Page 163 - British Inquiry into Loss of RMS Titanic Day 6 - 9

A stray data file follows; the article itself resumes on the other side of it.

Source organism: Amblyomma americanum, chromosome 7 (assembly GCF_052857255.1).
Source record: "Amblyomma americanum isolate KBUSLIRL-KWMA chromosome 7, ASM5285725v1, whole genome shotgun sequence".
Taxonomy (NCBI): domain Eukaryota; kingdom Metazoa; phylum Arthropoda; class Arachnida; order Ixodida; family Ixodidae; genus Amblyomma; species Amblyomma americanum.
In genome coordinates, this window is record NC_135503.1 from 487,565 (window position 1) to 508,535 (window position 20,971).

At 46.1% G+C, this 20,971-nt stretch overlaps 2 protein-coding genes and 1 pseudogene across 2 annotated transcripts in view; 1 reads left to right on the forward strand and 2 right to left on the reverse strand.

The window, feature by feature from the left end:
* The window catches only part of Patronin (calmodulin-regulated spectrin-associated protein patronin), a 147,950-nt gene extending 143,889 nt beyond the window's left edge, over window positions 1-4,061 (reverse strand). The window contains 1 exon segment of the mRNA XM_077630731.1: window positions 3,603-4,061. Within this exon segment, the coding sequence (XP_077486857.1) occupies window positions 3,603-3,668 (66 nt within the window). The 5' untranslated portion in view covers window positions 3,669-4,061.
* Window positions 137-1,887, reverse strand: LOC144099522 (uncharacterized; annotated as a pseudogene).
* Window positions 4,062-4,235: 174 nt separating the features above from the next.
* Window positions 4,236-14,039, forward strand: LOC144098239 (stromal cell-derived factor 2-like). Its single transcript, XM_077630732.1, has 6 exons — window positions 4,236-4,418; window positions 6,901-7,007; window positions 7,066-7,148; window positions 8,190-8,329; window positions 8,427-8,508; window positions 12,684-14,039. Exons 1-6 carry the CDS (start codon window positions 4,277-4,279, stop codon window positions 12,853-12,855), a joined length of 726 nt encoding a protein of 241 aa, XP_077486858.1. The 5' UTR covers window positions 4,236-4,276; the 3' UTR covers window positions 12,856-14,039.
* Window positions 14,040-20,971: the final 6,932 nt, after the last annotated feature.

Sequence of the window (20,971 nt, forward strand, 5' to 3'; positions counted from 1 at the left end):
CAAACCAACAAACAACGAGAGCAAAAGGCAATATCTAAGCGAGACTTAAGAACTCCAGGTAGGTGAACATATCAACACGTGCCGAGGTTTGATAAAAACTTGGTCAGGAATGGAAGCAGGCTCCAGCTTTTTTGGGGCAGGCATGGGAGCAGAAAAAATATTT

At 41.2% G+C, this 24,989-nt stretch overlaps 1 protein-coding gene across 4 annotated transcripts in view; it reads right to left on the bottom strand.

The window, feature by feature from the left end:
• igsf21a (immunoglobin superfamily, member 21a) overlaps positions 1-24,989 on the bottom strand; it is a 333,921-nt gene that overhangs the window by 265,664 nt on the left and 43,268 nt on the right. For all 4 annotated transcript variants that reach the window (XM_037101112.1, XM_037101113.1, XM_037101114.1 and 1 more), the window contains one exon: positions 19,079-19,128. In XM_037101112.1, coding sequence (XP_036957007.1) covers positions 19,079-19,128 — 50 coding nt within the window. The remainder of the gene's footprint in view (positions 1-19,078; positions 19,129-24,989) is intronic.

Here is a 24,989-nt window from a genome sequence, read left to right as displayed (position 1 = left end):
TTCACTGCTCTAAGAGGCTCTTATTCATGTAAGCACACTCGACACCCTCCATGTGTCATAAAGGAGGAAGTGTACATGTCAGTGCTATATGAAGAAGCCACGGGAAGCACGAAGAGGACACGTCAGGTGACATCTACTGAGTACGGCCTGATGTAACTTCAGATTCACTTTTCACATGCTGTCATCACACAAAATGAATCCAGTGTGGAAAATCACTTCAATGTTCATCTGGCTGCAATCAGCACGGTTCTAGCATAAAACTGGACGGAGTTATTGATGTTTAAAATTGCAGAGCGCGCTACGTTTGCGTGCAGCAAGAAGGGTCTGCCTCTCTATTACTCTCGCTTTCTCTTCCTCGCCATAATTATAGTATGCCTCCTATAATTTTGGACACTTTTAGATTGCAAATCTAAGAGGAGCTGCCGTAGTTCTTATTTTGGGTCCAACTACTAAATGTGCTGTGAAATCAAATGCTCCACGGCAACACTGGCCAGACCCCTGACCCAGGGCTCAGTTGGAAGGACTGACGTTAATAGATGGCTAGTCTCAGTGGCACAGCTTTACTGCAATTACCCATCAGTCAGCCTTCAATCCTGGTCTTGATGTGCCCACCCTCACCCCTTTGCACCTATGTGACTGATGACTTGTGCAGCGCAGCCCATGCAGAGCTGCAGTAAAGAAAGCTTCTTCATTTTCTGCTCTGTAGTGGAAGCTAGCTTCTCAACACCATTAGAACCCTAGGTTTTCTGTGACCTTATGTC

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could you? - You cannot tell exactly; it is impossible. 9193. Did you say further, when referring to the message that you received from the “Titanic”: “I thought he was very much south of me, because we were bound for Boston and we were north of the track; we were following the track of the ‘Parisian’”? Do you remember saying that? - Yes, the captain told me to expect the “Titanic” to be away to the southward of us. 9194. When you said that the “Titanic” was near to you, within your radius, do you think she was? - I could not tell. 9195. You could not tell within 100 miles or 200 miles? - No, you cannot tell. 9196. All you thought you could tell was that the “Titanic” appeared to be the nearest vessel to you that had wireless telegraphy with which you could correspond? - Yes, that was my view. Re-examined by the SOLICITOR-GENERAL. 9197. If you get within communication of a ship which has wireless telegraphy, unless you know whether its installation is a strong one or a weak one, have you any means of seeing whether she is very near or whether she is further off? - Well, you could tell by the strength. If she is a very long way off and you have tuned accurately to her, and you find her signals are very weak, you can say she is a good distance off. 9198. Does not it depend on the strength of her own discharge as well as upon the strength of the signals that you receive? - Yes. 9199. So that you need to know whether she has a strong installation or not? - But you can always tell by the sound of the spark. A strong installation has a singing spark; a coil set has a bad spark. 9200. I think I heard you say, “I heard the ‘Titanic’ long before I got her”? - Yes. 9201. You could tell that she was sending out messages though you were not able to respond to them, is that it? - The reason I did not try and get her before that was he was working, he was busy with different ships, and all the rest of it. You have to wait before you start. The bigger ship, the faster ship, is the controlling ship; therefore he would be senior to myself. 9202. That is the rule, is it? - Yes. 9203. And as you had heard the “Titanic” for some time, could you tell us from what you heard whether she was getting nearer to you as time went on? - Yes. 9203a. Was she? - Yes. 9204. You say you continued to hear her until you turned in at half-past 11? - Yes. 9205. When you turned in, from what you could hear of her, was she nearer to you than she had been before? - Yes, her signals were stronger, getting much better. 9206. Very much stronger? - Yes. 9207. I think this is what Mr. Cotter referred to when he spoke of a communication chart. (Holding up a chart.) Yes, that has only the longitude W. marked on it. You could not tell exactly where a ship is. (The chart was handed to the Commissioner.) 9208. It is not a navigation chart, or a geographical chart? - No, it is for our own convenience. 9209. It is a diagram? - Yes, you could not call it a map. 9210. Suppose a ship leaves Europe on a particular day and is due in America on a subsequent day, and you draw a straight line across, you can tell more or less when she will cross the different meridians? - That is it, exactly. 9211. And of course the steeper the line is the quicker the ship? - Yes. 9212. If it is a flat line it is a very slow ship, that takes a long time to get across; if it is a very steep line it is a quick ship? - Yes. The Solicitor-General: Your Lordship sees that on the chart? The Commissioner: Yes.
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